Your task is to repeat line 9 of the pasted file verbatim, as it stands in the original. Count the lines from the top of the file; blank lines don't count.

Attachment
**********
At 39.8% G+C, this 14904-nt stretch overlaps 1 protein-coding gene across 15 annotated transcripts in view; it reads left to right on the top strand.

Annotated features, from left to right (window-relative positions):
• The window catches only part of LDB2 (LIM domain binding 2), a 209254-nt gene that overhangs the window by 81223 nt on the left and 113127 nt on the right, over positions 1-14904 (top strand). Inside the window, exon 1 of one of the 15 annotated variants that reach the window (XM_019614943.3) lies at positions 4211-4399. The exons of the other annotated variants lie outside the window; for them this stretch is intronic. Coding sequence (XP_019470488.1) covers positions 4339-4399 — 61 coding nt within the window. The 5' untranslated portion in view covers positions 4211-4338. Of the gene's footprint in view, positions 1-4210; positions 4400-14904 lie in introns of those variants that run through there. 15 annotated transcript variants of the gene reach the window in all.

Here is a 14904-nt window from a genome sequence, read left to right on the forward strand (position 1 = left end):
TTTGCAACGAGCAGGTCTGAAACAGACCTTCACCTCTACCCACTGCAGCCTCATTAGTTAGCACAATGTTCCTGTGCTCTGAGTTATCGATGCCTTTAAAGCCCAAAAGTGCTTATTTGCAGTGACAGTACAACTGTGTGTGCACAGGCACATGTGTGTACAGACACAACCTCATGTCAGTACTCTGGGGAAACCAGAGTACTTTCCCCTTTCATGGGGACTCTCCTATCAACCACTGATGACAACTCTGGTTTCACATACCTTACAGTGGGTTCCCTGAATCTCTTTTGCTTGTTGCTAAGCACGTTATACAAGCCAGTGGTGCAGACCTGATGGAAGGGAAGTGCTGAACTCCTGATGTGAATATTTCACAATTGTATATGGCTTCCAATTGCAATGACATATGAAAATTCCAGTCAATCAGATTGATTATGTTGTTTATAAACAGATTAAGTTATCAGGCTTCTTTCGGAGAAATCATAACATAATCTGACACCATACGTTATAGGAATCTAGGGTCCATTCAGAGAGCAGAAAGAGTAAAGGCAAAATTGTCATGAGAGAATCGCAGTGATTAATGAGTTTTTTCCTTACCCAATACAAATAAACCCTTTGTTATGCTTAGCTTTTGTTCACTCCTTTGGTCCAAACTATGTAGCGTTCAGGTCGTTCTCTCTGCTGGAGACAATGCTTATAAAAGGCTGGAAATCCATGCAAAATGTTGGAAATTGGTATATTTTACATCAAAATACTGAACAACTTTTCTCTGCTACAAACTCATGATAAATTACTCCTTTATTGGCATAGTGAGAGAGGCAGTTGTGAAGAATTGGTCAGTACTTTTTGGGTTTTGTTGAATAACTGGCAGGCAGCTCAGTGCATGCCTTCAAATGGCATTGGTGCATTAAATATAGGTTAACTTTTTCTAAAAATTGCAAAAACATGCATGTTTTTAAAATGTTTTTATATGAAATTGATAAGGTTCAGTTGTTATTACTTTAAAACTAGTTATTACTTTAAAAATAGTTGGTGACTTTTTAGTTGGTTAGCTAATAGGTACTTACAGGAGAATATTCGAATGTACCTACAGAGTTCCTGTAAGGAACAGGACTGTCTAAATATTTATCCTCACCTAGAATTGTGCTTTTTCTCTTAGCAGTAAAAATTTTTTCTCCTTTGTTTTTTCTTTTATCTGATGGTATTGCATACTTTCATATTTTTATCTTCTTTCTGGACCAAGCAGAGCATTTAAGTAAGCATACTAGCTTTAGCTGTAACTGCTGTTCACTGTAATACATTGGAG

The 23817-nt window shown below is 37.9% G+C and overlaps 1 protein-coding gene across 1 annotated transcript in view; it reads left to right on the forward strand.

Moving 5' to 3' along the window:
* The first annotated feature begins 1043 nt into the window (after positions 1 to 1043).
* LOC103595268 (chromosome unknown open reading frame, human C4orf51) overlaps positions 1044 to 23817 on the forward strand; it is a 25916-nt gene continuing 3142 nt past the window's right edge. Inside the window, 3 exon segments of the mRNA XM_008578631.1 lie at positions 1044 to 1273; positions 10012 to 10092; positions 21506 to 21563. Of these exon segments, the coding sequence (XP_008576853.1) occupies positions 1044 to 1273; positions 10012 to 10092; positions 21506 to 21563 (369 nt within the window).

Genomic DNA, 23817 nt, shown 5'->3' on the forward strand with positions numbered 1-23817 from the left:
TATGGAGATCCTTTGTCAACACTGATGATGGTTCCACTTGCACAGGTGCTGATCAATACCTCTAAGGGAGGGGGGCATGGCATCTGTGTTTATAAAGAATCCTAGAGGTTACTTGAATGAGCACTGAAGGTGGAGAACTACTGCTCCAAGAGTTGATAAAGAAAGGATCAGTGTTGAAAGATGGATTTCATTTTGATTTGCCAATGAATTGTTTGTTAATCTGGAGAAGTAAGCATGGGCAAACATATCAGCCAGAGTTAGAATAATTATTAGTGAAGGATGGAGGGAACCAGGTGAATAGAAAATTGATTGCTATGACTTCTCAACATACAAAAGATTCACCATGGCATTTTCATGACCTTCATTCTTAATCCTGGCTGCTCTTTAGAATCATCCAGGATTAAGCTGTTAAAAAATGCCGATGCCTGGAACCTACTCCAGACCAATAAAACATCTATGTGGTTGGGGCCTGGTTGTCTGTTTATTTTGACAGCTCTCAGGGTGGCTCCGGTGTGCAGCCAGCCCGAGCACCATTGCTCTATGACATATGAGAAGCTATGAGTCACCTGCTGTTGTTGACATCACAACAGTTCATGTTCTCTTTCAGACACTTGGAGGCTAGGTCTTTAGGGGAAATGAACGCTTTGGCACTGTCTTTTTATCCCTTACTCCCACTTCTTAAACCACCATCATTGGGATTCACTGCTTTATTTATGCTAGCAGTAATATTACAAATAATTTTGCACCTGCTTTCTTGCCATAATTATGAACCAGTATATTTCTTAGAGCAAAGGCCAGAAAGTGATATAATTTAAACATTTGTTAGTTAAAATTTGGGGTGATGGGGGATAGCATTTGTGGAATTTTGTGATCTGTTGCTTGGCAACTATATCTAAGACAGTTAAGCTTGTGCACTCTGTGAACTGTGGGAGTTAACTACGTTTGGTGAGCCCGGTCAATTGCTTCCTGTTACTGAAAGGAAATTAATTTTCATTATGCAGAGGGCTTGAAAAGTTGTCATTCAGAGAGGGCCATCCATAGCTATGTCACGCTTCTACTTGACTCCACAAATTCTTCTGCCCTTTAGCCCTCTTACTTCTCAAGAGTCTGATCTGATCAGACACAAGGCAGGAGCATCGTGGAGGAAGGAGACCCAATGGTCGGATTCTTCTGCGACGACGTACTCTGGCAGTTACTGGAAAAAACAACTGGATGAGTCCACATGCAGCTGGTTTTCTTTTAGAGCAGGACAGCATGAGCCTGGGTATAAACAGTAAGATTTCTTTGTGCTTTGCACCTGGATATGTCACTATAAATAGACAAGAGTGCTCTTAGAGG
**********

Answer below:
* LOC103595268 (chromosome unknown open reading frame, human C4orf51) overlaps positions 1044 to 23817 on the forward strand; it is a 25916-nt gene continuing 3142 nt past the window's right edge. Inside the window, 3 exon segments of the mRNA XM_008578631.1 lie at positions 1044 to 1273; positions 10012 to 10092; positions 21506 to 21563. Of these exon segments, the coding sequence (XP_008576853.1) occupies positions 1044 to 1273; positions 10012 to 10092; positions 21506 to 21563 (369 nt within the window).